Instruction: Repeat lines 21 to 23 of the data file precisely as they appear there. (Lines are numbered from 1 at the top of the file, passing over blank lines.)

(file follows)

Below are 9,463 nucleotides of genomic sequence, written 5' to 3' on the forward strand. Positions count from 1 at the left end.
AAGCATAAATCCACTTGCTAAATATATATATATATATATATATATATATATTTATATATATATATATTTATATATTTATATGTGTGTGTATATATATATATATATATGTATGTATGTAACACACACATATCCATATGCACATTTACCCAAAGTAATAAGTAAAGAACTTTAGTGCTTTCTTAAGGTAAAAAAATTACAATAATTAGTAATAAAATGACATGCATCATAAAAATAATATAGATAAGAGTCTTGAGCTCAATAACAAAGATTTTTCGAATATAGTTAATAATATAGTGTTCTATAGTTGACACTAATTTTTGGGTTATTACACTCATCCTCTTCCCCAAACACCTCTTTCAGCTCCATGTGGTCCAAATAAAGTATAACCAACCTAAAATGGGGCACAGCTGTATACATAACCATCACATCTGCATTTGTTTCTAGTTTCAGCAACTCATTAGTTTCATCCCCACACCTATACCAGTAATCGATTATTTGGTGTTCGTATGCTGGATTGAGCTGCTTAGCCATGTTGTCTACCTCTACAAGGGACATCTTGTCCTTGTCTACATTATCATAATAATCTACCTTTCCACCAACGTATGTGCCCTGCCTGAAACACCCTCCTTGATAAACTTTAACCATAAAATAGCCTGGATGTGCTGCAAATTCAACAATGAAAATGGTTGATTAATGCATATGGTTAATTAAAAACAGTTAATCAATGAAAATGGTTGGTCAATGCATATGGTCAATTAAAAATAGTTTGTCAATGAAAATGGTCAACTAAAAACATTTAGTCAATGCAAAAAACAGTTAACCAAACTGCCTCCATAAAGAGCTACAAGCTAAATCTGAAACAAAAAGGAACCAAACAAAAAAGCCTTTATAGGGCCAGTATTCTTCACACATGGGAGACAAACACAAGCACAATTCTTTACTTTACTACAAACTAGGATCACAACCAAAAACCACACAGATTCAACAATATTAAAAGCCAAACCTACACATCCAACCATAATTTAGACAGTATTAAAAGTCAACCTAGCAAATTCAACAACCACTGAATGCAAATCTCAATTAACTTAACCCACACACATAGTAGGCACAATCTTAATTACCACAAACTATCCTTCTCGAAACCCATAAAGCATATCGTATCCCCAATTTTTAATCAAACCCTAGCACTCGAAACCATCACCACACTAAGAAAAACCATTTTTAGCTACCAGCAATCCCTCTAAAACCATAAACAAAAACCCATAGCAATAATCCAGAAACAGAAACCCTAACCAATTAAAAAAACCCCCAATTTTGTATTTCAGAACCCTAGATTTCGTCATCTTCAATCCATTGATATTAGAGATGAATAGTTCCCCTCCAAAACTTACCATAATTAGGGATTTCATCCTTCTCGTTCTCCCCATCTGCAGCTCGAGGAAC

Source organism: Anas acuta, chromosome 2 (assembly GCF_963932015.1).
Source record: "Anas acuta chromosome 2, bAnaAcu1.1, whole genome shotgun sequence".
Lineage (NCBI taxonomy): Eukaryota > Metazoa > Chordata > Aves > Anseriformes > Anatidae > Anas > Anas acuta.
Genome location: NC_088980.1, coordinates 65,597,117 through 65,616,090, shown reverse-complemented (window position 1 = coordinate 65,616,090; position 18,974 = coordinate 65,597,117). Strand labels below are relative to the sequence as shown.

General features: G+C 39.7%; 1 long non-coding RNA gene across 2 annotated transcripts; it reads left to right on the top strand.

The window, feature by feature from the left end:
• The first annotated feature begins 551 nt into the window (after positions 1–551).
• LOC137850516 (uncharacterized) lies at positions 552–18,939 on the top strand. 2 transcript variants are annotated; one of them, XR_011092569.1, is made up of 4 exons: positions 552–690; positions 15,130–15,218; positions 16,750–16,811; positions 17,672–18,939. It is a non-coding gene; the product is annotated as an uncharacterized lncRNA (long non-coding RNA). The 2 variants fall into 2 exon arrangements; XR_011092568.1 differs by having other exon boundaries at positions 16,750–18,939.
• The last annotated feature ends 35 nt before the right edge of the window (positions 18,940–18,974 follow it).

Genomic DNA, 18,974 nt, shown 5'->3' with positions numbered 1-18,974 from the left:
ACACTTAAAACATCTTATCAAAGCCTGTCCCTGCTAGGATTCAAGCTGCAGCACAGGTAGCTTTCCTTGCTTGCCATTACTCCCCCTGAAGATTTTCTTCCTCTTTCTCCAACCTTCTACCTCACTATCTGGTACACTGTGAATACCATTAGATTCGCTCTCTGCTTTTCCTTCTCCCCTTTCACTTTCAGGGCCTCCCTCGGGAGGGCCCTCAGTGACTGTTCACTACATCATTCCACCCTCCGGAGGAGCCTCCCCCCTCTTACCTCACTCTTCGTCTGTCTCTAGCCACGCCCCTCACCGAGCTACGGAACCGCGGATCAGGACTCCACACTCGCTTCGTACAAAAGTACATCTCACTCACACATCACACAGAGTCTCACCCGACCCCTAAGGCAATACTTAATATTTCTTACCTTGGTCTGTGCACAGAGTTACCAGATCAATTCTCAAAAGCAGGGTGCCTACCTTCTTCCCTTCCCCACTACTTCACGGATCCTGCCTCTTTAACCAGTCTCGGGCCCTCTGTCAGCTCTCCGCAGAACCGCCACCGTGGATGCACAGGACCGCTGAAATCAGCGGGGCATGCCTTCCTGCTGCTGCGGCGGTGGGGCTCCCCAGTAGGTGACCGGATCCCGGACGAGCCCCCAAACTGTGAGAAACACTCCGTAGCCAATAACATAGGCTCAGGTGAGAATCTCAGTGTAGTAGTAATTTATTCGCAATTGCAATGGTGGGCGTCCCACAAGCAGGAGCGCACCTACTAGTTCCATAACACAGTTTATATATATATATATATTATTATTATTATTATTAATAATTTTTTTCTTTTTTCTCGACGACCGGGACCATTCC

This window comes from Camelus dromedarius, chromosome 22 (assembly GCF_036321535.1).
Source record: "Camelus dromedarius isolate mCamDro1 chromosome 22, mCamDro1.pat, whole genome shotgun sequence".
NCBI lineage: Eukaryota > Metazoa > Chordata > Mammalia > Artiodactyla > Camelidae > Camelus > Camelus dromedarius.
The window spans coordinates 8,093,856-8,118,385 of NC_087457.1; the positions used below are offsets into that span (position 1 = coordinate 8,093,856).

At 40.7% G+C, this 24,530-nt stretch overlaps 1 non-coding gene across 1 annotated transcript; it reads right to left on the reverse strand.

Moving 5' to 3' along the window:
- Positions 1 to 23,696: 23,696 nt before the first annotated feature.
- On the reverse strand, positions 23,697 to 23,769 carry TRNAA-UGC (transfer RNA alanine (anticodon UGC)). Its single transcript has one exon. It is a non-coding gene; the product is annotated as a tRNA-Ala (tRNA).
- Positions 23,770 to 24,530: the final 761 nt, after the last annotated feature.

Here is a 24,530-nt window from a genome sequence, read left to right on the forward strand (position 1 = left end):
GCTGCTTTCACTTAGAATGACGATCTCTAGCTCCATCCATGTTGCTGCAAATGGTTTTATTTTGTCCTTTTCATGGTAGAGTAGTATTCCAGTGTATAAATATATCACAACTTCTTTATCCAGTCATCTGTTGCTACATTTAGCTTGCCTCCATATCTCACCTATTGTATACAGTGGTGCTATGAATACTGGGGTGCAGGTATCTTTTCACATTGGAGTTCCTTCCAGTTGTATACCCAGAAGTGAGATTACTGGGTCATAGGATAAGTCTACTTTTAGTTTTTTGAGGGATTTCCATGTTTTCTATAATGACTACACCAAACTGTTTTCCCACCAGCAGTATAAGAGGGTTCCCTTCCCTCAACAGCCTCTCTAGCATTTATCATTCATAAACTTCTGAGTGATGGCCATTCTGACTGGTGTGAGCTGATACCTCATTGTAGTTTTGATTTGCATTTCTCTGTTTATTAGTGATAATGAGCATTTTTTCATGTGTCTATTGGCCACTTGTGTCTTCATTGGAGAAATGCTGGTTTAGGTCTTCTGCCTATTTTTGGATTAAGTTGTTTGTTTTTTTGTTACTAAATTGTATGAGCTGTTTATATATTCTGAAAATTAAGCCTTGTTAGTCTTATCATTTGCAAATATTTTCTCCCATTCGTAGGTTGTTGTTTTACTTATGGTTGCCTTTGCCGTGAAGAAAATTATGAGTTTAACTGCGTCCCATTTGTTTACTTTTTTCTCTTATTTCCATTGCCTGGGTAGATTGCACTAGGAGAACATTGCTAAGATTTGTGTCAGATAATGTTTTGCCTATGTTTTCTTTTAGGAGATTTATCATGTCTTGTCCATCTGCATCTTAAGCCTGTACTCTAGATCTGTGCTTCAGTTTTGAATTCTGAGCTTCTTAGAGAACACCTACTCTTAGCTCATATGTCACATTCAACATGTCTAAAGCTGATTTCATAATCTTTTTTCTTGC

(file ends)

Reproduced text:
- On the reverse strand, positions 23,697 to 23,769 carry TRNAA-UGC (transfer RNA alanine (anticodon UGC)). Its single transcript has one exon. It is a non-coding gene; the product is annotated as a tRNA-Ala (tRNA).
- Positions 23,770 to 24,530: the final 761 nt, after the last annotated feature.

Here is a 24,530-nt window from a genome sequence, read left to right on the forward strand (position 1 = left end):